ALICE and RUN/HIDE/FIGHT and so many more—which strategy should you use?
The best way for you to evaluate this is to think solely from your perspective as an employer who has the duty of care to protect all personnel.
So, with that in mind…
- Advanced Law Enforcement Rapid Response Training (ALERRT) is for law enforcement personnel, not you.
- RAIDER (Rapid Deployment, Awareness, Intervention, Decisiveness, EMS, Recovery) is for law enforcement personnel, not you.
- The Active Shooter Threat Instructor Training Program (ASTITP) is for law enforcement personnel, not you.
- The Law Enforcement First Responder Training Program (LEFRTP) is for law enforcement personnel, not you.
- Federal Law Enforcement Training Centers (FLETC) is for law enforcement personnel, not you.
- “I Love You Guys” is not about Active Shooter response per se. It tries to be a response planning protocol for any emergency. It’s for your use as the management who plans and trains for many emergencies, not about employees responding to an Active Shooter in 4-8 minutes.
- ALICE, Alert, Lockdown, Inform, Counter, and Evacuate is about you and your personnel.
- RUN, HIDE, FIGHT is about you and your personnel.
Emergency Insight #1: I recommend R/H/F because I believe that, in many of these incidents, if your population is alerted, then many/most occupants can absent themselves and not become part of the Active Shooter carnage. I call it ALERT/RUN/HIDE/FIGHT. Alert means we alert 911 simultaneously with alerting all occupants so that A/R/H/F or ALICE can be implemented.
If our occupants don’t know of the incident, they can’t respond at all.
I like ALICE less because it does not first ask if you can absent yourself.
So, I recommend A/R/H/F.
Emergency Insight #2: The generalities are dangerous. A/R/H/F is different in every site. Employees in an open cubicle farm will respond differently than those in a traditional office setting. What should you do if you’re in or near a bathroom? How about a large conference room or theater? An open courtyard?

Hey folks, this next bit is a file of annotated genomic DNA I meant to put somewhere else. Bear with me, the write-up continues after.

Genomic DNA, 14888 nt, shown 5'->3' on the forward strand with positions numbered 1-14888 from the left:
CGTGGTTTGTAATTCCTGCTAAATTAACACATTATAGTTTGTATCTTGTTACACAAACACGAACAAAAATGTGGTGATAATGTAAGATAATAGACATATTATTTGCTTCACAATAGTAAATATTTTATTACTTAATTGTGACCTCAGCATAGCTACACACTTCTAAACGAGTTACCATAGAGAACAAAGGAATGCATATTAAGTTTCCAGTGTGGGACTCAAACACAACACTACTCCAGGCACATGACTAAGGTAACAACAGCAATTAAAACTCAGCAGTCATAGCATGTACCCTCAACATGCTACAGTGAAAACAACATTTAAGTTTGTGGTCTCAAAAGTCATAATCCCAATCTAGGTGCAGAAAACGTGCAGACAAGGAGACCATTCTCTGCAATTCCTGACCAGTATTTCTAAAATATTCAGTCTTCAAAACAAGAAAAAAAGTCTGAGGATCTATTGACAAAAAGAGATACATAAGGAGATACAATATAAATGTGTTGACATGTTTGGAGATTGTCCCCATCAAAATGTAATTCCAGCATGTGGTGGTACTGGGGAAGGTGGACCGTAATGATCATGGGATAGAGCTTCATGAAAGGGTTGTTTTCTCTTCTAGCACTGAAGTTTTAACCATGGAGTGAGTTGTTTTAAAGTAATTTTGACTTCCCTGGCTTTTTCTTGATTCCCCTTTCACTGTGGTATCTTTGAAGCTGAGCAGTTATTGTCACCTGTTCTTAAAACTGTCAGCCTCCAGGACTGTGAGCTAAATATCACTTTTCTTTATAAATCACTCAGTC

Emergency Insight #3: A further problem is asking your police department or a 3-letter, federal agency to plan or train your people. The issue here is that they train your people on what law enforcement does. Very important. But this is the sound of one hand clapping. LE agencies do not know or care about your duty of care and how you shall plan and train from the employer’s perspective. LE knows nothing about NFPA, ASIS and OSHA standards – all of which will be brought to bear against you when the peat moss hits the fan – be it an Active Shooter or any other emergency. So, get LE involved. But that is only one of many steps you must take if you are going to get this right.
Emergency Insight #4: Know that Workers Comp will not apply in cases of negligence. Don’t believe anyone – including your counsel – if they say “We can’t be sued.” Ha! Everyone gets sued and loses in these cases because of gross negligence – failure to plan and failure to train.
God bless America.
The Newtown Public Schools in Connecticut are learning this now as the lawsuits begin. How much do you think they will settle these suits for?
Are we having fun yet?
No, we aren’t.
If this were fun, easy, cheap or fast, you would have done it already.
On the contrary, this is ugly, complicated, expensive and slow to get your management out of denial and into planning and training.
How can we help you determine the best strategy for you?
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If you need assistance preparing for an Active Shooter, or any other emergency situation, contact us. We’re here to help.